Stripped to its essence, the decision and order entered in 2009 reflected a quid pro quo. The State asked to be relieved of binding judicial decrees in exchange for providing predictable school funding based on the statute it carefully had developed and enacted. Although in Abbott XX we could not say that the State had produced a formula that would guarantee students adequate funding to support a thorough and efficient education as measured by the CCCS, the State was allowed to effectuate SFRA's formula with the expectation that it could deliver to Abbott pupils all that the State assured. Id. at 175. Indeed, our holding in Abbott XX was a good-faith demonstration of deference to the political branches' authority, not an invitation to retreat from the hard-won progress that our state had made toward guaranteeing the children in Abbott districts the promise of educational opportunity.

Regrettably, the State did not honor its commitment. III.

As noted, in their initial motion papers, plaintiffs sought to have this Court order that additional funding in accordance with SFRA's formula requirements be forthcoming for the current year. Plaintiffs since have withdrawn that request and instead state that they seek "compliance" with this Court's decision and holding in Abbott XX going forward, that is in respect of the next and future fiscal years.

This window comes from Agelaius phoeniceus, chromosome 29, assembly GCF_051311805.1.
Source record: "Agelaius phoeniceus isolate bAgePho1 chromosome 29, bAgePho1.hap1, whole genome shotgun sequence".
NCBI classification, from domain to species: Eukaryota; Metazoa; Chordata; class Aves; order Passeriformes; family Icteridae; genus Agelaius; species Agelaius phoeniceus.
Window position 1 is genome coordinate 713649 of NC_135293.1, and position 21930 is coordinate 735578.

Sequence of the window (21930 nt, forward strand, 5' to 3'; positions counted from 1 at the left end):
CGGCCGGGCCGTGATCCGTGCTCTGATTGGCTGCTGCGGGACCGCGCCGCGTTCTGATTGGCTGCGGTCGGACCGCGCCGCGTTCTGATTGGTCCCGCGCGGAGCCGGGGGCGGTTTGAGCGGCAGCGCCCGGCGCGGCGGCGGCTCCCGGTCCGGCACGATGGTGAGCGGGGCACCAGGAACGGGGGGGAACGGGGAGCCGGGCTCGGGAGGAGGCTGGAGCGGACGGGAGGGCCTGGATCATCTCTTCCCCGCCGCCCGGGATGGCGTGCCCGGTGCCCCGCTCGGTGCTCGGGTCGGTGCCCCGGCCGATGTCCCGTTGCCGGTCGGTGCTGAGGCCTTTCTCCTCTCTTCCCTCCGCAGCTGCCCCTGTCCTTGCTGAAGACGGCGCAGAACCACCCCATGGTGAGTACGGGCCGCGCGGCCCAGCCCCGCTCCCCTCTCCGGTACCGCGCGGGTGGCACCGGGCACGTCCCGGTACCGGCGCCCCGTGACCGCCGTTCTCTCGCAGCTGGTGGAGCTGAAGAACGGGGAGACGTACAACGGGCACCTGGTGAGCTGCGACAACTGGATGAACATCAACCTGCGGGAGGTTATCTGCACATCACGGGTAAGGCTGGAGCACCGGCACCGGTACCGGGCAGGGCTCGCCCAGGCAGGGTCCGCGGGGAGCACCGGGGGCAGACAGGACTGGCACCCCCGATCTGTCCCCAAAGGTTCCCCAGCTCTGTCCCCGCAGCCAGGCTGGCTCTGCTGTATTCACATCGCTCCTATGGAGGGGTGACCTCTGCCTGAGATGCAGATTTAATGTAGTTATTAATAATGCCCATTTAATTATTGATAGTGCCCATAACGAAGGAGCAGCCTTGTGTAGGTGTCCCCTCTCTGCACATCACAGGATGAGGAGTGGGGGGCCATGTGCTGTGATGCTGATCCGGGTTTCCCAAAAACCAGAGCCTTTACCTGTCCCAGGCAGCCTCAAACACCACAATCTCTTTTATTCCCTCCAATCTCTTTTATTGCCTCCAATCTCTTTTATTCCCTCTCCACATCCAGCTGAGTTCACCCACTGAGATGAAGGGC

The State resists that request, arguing that separation of powers requires this Court to defer to the appropriations determinations made by the other branches and, in the alternative, that the funding cuts do not render the funding levels constitutionally insufficient. With respect to its appropriation power argument, the State asserts that fiscal distress necessitated cuts to state school aid from the aggregate amount that SFRA would have required and that its allocation of those cuts, as among districts, is the exclusive purview of the legislative and executive branches. In any event, the State urges that the method selected by the Governor and Legislature to allocate the reduction in state school aid was fair and equitable, made in good faith, and should have permitted districts to absorb the state aid loss without negatively affecting student achievement. Its argument concludes with its contention that the level of state school aid in FY 2011 has not breached the constitutional standard for a thorough and efficient system of education.